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What to expect for next round of direct payments with the latest stimulus

$1,400 per person for 90% of U.S. households, White House says first payments may go out in late March
Published: Mar. 10, 2021 at 10:15 PM CST
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CEDAR RAPIDS, Iowa (KCRG) - With the U.S. House passing a $1.9 trillion COVID-19 relief package, another wave of direct payments to most Americans will be on the way.

With a Democratic majority in the House, the bill passed almost exclusively along party lines. President Biden is expected to sign the bill on Friday. The White House said Wednesday that Americans who receive money by direct deposit would be the first to see the payments as soon as later this month.

The math for this round of payments is relatively simple.

Using a calculator on CNN.com, a person filing as “single” would receive the full $1,400 direct payment with an income up to $75,100. Each dependent that that person would add another $1,400. For example, a single filer with an income of $54,000 with two dependents would be due to receive $4,200 in this round.

For taxpayers who file as “married”, simply double the variables. A married couple with an adjusted gross income up to $150,100 would receive $2,800. Add in two dependents for a total of $5,600 from the stimulus package.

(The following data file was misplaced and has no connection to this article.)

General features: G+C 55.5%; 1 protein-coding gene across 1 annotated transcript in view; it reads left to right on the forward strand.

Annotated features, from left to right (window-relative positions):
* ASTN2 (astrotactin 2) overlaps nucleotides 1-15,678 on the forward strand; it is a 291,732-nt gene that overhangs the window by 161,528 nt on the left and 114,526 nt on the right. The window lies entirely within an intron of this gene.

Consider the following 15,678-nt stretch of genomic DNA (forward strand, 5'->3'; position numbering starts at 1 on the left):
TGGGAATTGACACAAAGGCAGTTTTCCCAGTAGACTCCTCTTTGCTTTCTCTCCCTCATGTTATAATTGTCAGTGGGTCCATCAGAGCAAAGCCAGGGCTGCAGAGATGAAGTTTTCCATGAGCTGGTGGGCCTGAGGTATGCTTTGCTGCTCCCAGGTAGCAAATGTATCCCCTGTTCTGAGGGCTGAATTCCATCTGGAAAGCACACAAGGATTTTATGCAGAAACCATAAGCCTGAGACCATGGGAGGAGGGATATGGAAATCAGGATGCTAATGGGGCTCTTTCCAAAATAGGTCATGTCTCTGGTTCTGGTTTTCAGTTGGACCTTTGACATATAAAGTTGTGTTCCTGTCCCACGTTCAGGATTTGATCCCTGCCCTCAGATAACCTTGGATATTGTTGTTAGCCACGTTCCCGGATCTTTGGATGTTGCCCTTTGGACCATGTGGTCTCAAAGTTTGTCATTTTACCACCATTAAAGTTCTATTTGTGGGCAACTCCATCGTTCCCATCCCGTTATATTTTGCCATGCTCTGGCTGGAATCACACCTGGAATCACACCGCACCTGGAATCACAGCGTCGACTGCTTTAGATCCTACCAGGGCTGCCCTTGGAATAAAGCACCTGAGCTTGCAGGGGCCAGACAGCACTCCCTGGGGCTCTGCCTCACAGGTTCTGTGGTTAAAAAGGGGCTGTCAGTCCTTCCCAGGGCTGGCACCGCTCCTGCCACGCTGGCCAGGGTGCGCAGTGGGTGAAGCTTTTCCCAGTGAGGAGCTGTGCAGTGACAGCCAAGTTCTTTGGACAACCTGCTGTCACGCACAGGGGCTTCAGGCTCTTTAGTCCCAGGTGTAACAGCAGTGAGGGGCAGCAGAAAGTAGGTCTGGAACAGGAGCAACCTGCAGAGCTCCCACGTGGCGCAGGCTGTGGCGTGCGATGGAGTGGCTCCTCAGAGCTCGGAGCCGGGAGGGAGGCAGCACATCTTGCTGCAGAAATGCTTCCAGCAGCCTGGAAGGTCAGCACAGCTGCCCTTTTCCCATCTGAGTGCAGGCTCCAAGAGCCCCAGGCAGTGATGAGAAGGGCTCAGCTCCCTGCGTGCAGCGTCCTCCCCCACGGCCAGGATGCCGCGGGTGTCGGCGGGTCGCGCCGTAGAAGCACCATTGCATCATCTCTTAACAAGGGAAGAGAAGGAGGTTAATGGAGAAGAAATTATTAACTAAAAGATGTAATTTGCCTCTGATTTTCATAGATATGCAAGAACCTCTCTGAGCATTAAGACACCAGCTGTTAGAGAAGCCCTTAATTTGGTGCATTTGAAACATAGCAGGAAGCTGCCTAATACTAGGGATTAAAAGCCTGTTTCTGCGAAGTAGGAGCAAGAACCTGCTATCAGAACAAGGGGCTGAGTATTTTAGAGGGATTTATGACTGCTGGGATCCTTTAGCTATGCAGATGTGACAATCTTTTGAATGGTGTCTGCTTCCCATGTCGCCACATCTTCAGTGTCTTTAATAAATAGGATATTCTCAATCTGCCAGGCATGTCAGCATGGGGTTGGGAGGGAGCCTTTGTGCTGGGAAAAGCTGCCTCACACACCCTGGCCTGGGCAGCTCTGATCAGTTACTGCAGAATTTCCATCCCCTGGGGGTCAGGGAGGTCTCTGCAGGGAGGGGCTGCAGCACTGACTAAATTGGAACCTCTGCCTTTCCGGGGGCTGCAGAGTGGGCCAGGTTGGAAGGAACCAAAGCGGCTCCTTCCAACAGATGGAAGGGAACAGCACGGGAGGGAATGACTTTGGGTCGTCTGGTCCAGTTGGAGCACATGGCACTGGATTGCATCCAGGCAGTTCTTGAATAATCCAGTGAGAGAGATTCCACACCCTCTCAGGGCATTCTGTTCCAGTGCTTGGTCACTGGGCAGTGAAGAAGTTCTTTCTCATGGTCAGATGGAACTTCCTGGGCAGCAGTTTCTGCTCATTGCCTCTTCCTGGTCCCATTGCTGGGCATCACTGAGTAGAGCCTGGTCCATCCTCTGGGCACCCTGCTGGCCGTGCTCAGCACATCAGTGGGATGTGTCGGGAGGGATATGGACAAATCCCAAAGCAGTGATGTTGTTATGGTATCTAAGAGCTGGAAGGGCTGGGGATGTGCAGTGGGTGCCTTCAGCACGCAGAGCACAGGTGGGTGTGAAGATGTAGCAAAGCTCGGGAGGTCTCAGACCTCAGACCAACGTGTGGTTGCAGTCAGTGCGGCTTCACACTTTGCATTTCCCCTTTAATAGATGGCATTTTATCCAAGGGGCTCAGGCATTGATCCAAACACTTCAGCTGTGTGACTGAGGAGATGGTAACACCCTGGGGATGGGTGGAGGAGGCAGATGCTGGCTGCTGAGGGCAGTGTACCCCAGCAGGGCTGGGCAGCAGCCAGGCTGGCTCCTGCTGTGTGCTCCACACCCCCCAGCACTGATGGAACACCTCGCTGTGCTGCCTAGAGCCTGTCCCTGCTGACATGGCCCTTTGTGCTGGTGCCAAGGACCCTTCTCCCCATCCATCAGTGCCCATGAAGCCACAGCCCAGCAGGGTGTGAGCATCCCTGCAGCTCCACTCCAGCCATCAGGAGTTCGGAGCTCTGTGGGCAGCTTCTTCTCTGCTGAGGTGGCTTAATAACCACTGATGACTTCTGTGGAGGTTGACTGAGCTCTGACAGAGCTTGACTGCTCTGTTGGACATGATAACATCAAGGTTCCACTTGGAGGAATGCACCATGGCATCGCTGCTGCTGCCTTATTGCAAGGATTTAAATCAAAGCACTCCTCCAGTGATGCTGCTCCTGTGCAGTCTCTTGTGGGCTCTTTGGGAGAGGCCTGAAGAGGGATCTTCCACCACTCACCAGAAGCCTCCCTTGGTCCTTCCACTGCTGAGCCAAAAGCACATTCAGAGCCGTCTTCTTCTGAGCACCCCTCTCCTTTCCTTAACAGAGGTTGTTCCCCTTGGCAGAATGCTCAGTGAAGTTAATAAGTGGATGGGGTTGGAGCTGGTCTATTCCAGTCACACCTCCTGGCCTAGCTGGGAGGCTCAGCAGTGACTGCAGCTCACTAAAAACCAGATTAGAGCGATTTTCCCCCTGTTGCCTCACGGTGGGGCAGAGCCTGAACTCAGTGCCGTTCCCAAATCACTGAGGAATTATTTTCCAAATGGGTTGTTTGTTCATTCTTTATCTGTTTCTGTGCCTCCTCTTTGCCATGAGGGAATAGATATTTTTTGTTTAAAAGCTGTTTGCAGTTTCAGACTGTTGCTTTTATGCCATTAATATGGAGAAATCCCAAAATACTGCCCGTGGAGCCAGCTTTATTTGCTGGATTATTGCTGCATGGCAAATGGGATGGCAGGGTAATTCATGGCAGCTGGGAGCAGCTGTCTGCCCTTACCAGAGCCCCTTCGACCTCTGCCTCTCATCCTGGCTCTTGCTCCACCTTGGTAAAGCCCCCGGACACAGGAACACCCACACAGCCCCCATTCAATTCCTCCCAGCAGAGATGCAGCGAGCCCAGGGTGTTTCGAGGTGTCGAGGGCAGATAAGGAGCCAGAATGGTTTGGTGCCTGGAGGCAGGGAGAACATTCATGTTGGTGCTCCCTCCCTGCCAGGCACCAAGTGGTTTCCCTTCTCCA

There is a very slim but dramatic drop-off between $75,000 and $80,000 for single filers ($150,000 to $160,000) for married filers. A single filer with an income of $79,500 and no dependents would receive a payment of only $140. However, the $1,400 per dependent is not connected to the drop-off between $75,000 and $80,000.

The cut-off is $80,000 for a single filer, $160,000 for joint filers.

The income thresholds are determined from a taxpayer’s last return with the government. If the IRS has received a return from 2020, that will be the data that is used. If the latest return is from 2019, that will be what the government bases a direct payment on.

As with prior direct payments, expect people with direct deposit to receive the money first and others could receive checks or debit cards in the mail.

Another sharp difference in this round of direct payments is that taxpayers with dependents 17 and older will receive $1,400 per dependent, assuming the overall income threshold qualifies. This was not in place for the previous rounds as people with 18-year-olds or college students, for example, did not receive dependent payments even if they do claim them as dependents on their taxes.

Child tax credits are also increasing from the current $2,000 tax credit in the stimulus plan. For the 2021 tax year, families with children age 6 to 17 would receive a $3,000 tax credit. For children age 5 and under, that increases to $3,600 per child.

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